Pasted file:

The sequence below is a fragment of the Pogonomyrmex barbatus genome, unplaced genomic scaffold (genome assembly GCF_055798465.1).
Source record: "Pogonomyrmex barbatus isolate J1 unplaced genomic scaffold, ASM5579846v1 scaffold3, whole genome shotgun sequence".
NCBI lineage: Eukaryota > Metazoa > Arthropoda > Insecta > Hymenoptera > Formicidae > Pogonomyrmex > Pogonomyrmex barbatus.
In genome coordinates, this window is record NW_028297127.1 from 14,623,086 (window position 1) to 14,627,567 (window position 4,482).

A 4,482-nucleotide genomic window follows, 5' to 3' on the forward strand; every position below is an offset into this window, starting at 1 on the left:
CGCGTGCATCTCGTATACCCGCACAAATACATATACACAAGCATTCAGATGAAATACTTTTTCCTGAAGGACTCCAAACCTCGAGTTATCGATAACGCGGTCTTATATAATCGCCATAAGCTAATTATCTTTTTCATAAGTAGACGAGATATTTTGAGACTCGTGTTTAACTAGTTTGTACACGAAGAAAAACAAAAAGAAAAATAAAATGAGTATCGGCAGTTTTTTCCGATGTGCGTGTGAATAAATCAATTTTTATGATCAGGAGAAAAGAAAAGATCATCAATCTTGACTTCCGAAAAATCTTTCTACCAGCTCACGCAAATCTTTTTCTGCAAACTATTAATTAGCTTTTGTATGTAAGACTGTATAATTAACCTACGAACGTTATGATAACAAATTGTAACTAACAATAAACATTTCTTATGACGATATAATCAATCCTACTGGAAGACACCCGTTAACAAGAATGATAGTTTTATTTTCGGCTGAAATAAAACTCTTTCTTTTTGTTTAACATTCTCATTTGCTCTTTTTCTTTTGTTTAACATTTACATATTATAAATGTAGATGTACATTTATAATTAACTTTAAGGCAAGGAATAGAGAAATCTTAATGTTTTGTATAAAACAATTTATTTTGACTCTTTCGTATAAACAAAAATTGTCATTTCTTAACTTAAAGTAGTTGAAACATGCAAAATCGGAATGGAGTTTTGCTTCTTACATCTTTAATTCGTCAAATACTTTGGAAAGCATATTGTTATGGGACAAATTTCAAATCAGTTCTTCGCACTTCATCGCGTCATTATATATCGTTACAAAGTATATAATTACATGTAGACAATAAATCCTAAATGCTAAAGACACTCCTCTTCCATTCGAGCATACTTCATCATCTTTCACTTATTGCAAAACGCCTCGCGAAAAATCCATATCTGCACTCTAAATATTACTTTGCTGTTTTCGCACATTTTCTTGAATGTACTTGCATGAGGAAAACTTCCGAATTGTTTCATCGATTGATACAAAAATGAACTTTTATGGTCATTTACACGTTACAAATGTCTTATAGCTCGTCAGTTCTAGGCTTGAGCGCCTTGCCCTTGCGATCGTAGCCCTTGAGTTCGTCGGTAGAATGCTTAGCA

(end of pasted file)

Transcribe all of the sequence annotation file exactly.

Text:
The sequence below is a fragment of the Pogonomyrmex barbatus genome, unplaced genomic scaffold (genome assembly GCF_055798465.1).
Source record: "Pogonomyrmex barbatus isolate J1 unplaced genomic scaffold, ASM5579846v1 scaffold3, whole genome shotgun sequence".
NCBI lineage: Eukaryota > Metazoa > Arthropoda > Insecta > Hymenoptera > Formicidae > Pogonomyrmex > Pogonomyrmex barbatus.
In genome coordinates, this window is record NW_028297127.1 from 14,623,086 (window position 1) to 14,627,567 (window position 4,482).

A 4,482-nucleotide genomic window follows, 5' to 3' on the forward strand; every position below is an offset into this window, starting at 1 on the left:
CGCGTGCATCTCGTATACCCGCACAAATACATATACACAAGCATTCAGATGAAATACTTTTTCCTGAAGGACTCCAAACCTCGAGTTATCGATAACGCGGTCTTATATAATCGCCATAAGCTAATTATCTTTTTCATAAGTAGACGAGATATTTTGAGACTCGTGTTTAACTAGTTTGTACACGAAGAAAAACAAAAAGAAAAATAAAATGAGTATCGGCAGTTTTTTCCGATGTGCGTGTGAATAAATCAATTTTTATGATCAGGAGAAAAGAAAAGATCATCAATCTTGACTTCCGAAAAATCTTTCTACCAGCTCACGCAAATCTTTTTCTGCAAACTATTAATTAGCTTTTGTATGTAAGACTGTATAATTAACCTACGAACGTTATGATAACAAATTGTAACTAACAATAAACATTTCTTATGACGATATAATCAATCCTACTGGAAGACACCCGTTAACAAGAATGATAGTTTTATTTTCGGCTGAAATAAAACTCTTTCTTTTTGTTTAACATTCTCATTTGCTCTTTTTCTTTTGTTTAACATTTACATATTATAAATGTAGATGTACATTTATAATTAACTTTAAGGCAAGGAATAGAGAAATCTTAATGTTTTGTATAAAACAATTTATTTTGACTCTTTCGTATAAACAAAAATTGTCATTTCTTAACTTAAAGTAGTTGAAACATGCAAAATCGGAATGGAGTTTTGCTTCTTACATCTTTAATTCGTCAAATACTTTGGAAAGCATATTGTTATGGGACAAATTTCAAATCAGTTCTTCGCACTTCATCGCGTCATTATATATCGTTACAAAGTATATAATTACATGTAGACAATAAATCCTAAATGCTAAAGACACTCCTCTTCCATTCGAGCATACTTCATCATCTTTCACTTATTGCAAAACGCCTCGCGAAAAATCCATATCTGCACTCTAAATATTACTTTGCTGTTTTCGCACATTTTCTTGAATGTACTTGCATGAGGAAAACTTCCGAATTGTTTCATCGATTGATACAAAAATGAACTTTTATGGTCATTTACACGTTACAAATGTCTTATAGCTCGTCAGTTCTAGGCTTGAGCGCCTTGCCCTTGCGATCGTAGCCCTTGAGTTCGTCGGTAGAATGCTTAGCA